Clinical results

Study subjects. The patient characteristics, level of EGFRvIII expression, and CART-EGFRvIII dose received are shown in summary form in Table 1. The characteristics of individual patients are shown in table S1, and individual product and dose characteristics are shown in table S2. The ages ranged from 45 to 76 years, and 50% of the subjects were male. The median time from diagnosis to infusion was 358 days, with a range of 179 to 682 days. Of the 10 subjects infused, 2 were treated with CART-EGFRvIII as their second line of treatment (that is, with evidence of progressive disease after completion of first-line standard treatment with surgery, chemoradiation, and one or more cycles of adjuvant temozolomide). Four were treated with CART-EGFRvIII as third-line treatment, and four were treated with CART-EGFRvIII as fourth-line treatment. Previous second- and third-line treatments included surgery, bevacizumab, chemotherapy (CCNU and/or carboplatin and/or lomustine), or dendritic cell vaccine. The details of each patient’s age, time from initial diagnosis, performance status, steroid dose, EGFRvIII expression levels, and previous treatments are described in table S1. Nine of the 10 subjects had multifocal disease, a group of patients who are often excluded from other clinical trials because of poor prognosis; the 10th subject had a deep-seated multilobulated GBM involving the thalamus and midbrain that was not amenable to complete surgical resection and is uniformly associated with poor prognosis. All subjects had GBM with unmethylated MGMT promoter at some point in the course of their disease, a poor prognostic indicator (27). Karnofsky performance status ranged from 60 to 100%, with most subjects in the 80 to 90% range at infusion. Subjects were allowed to maintain a limited and stable dose of concurrent dexamethasone of up to 4 mg daily, but efforts were made to wean patients from steroids when clinically feasible, so as to avoid suppression of the CAR T cells; two patients were receiving steroids at the time of CART-EGFRvIII infusion. The median level of expression of EGFRvIII was 71% and ranged from 6% (in a subject with extensive amplification of wild-type EGFR) to 96%. Despite previous treatment with temozolomide and radiation, all subjects had successful manufacturing of their CART-EGFRvIII cell product. The CART-EGFRvIII product is composed of autologous T cells transduced with a lentiviral vector coding for a CAR that binds to EGFRvIII with a humanized single-chain variable fragment and signals using CD3ζ and the 4-1BB costimulation domain, which we previously described (26). The product was manufactured using our established methods to stimulate, transduce, and formulate the CAR T cells for intravenous infusion (2830). The median transduction efficiency of 19.75% met the target dose of 1 × 108 to 5 × 108 CART-EGFRvIII+ and all other release criteria (Table 1). The transduction efficiency and exact dose are described for each patient in table S2.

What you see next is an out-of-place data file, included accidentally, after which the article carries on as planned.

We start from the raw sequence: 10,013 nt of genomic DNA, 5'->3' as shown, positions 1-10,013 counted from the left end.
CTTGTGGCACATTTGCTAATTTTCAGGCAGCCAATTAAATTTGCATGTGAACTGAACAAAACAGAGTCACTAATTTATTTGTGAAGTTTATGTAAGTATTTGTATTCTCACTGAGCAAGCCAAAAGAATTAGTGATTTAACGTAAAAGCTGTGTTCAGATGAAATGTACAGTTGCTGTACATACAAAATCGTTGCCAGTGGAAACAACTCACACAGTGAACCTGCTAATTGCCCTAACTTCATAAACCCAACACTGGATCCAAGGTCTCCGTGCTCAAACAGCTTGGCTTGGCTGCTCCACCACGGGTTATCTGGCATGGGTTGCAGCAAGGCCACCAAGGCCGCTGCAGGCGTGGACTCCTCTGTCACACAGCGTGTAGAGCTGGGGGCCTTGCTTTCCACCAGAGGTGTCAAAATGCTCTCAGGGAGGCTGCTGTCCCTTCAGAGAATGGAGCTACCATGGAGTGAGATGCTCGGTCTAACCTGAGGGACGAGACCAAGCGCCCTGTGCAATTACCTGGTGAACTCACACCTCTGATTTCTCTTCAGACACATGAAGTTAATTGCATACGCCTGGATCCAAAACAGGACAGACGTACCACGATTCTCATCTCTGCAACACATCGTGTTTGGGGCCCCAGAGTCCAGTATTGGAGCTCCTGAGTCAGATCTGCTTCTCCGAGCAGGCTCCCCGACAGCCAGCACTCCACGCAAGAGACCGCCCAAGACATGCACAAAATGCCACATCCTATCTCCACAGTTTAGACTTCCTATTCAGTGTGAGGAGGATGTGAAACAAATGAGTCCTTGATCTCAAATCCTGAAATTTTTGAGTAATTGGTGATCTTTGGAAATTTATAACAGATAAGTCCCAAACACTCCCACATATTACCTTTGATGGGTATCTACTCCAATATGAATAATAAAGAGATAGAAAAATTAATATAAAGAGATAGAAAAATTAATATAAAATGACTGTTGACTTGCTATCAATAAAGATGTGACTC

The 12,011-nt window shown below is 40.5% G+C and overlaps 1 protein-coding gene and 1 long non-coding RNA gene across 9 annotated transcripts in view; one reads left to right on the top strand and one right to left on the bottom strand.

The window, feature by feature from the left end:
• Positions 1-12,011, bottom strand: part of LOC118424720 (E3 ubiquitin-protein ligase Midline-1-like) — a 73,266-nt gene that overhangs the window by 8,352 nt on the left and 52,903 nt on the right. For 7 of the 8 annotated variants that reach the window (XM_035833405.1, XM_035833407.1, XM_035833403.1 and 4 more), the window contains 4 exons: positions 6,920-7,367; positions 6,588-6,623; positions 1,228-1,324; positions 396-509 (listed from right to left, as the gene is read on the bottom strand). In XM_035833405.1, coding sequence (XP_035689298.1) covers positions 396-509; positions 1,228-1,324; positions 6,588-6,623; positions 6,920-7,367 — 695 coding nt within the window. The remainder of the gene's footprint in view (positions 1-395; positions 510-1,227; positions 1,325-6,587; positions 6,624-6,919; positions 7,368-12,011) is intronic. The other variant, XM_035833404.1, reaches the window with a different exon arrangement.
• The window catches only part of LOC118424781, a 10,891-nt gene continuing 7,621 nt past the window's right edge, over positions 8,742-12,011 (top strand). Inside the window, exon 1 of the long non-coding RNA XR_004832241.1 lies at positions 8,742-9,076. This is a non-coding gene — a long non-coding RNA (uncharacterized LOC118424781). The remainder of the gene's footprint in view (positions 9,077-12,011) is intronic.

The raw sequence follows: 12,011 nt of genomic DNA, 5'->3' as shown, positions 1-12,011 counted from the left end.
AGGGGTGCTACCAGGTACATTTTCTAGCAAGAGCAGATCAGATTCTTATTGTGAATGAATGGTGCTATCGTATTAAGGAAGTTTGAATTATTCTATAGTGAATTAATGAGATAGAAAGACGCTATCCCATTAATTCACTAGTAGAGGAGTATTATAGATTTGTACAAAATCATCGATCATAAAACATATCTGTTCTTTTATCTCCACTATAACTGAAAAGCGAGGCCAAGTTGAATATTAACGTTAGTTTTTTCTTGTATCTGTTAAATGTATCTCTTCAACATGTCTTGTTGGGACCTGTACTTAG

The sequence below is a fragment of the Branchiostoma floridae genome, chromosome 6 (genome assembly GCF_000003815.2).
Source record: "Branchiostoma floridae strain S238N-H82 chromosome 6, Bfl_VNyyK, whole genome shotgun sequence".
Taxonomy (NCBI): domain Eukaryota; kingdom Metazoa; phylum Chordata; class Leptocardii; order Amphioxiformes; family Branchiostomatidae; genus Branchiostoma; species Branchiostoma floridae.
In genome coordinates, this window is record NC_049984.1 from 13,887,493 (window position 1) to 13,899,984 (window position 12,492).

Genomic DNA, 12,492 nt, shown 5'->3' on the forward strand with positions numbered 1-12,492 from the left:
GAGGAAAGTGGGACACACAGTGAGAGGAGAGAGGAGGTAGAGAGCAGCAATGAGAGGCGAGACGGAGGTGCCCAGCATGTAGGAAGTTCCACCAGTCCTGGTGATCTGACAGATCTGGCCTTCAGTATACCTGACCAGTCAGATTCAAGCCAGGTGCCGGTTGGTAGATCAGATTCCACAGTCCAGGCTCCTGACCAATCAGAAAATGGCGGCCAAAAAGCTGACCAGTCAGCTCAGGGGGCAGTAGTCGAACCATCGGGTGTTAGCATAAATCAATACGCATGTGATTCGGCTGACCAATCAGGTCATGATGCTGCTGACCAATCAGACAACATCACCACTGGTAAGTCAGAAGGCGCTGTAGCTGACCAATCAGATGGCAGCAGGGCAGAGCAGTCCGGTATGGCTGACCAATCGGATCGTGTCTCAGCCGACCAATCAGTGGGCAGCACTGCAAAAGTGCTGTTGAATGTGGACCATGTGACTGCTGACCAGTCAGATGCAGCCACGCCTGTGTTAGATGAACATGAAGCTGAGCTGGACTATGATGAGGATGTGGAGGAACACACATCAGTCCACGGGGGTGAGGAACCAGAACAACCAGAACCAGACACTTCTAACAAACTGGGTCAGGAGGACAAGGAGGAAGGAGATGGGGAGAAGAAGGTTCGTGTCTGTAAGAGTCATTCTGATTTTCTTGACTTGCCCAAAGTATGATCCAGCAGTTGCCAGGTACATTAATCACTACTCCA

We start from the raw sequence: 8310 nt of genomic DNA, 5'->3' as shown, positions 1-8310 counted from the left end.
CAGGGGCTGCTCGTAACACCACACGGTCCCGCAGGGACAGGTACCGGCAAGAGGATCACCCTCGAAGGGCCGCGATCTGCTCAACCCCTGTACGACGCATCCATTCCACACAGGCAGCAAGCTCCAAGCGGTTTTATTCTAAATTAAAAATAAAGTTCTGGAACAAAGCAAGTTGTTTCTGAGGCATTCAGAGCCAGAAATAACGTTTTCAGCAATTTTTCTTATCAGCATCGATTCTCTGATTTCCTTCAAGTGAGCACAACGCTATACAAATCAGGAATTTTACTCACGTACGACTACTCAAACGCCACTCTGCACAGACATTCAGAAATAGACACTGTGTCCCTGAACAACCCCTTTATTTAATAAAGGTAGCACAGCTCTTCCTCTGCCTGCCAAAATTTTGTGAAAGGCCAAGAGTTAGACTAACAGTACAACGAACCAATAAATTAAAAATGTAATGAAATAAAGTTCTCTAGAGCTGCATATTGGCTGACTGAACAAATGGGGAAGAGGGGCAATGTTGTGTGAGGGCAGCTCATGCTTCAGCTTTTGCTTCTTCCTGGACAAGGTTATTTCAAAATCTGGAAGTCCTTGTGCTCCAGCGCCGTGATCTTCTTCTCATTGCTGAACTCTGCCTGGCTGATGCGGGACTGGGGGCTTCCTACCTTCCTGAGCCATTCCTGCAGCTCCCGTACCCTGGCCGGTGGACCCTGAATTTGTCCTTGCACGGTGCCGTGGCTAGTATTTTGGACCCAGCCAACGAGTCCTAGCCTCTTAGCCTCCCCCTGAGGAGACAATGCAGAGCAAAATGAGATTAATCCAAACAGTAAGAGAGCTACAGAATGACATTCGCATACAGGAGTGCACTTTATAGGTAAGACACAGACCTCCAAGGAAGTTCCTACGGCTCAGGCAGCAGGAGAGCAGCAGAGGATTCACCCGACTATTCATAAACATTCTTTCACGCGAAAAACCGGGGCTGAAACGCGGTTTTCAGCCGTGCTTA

Table 1. Patient and product characteristics.